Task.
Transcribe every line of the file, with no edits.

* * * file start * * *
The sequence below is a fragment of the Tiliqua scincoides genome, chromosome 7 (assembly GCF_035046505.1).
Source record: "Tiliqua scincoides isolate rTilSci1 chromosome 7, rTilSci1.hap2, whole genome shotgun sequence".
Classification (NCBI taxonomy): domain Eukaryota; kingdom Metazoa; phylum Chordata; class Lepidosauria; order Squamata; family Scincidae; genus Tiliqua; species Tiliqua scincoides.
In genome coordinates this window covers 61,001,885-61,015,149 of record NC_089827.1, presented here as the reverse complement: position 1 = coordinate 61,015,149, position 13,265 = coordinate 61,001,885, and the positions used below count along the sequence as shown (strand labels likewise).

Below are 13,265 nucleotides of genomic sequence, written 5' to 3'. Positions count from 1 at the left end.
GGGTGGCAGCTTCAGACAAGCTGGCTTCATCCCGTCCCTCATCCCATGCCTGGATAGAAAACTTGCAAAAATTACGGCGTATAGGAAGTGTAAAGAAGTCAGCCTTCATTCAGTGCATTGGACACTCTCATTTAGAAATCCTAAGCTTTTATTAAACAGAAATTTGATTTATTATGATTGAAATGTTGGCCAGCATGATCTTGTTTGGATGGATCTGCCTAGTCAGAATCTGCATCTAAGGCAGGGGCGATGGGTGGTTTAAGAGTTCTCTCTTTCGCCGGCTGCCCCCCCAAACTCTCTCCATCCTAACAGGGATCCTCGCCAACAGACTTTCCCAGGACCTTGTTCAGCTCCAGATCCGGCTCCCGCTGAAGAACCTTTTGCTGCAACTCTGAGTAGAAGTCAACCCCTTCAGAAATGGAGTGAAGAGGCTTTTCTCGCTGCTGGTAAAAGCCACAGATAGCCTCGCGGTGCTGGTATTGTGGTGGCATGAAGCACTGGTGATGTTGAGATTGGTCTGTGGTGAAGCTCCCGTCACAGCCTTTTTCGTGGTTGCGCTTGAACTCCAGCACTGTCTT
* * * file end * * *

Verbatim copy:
The sequence below is a fragment of the Tiliqua scincoides genome, chromosome 7 (assembly GCF_035046505.1).
Source record: "Tiliqua scincoides isolate rTilSci1 chromosome 7, rTilSci1.hap2, whole genome shotgun sequence".
Classification (NCBI taxonomy): domain Eukaryota; kingdom Metazoa; phylum Chordata; class Lepidosauria; order Squamata; family Scincidae; genus Tiliqua; species Tiliqua scincoides.
In genome coordinates this window covers 61,001,885-61,015,149 of record NC_089827.1, presented here as the reverse complement: position 1 = coordinate 61,015,149, position 13,265 = coordinate 61,001,885, and the positions used below count along the sequence as shown (strand labels likewise).

Below are 13,265 nucleotides of genomic sequence, written 5' to 3'. Positions count from 1 at the left end.
GGGTGGCAGCTTCAGACAAGCTGGCTTCATCCCGTCCCTCATCCCATGCCTGGATAGAAAACTTGCAAAAATTACGGCGTATAGGAAGTGTAAAGAAGTCAGCCTTCATTCAGTGCATTGGACACTCTCATTTAGAAATCCTAAGCTTTTATTAAACAGAAATTTGATTTATTATGATTGAAATGTTGGCCAGCATGATCTTGTTTGGATGGATCTGCCTAGTCAGAATCTGCATCTAAGGCAGGGGCGATGGGTGGTTTAAGAGTTCTCTCTTTCGCCGGCTGCCCCCCCAAACTCTCTCCATCCTAACAGGGATCCTCGCCAACAGACTTTCCCAGGACCTTGTTCAGCTCCAGATCCGGCTCCCGCTGAAGAACCTTTTGCTGCAACTCTGAGTAGAAGTCAACCCCTTCAGAAATGGAGTGAAGAGGCTTTTCTCGCTGCTGGTAAAAGCCACAGATAGCCTCGCGGTGCTGGTATTGTGGTGGCATGAAGCACTGGTGATGTTGAGATTGGTCTGTGGTGAAGCTCCCGTCACAGCCTTTTTCGTGGTTGCGCTTGAACTCCAGCACTGTCTT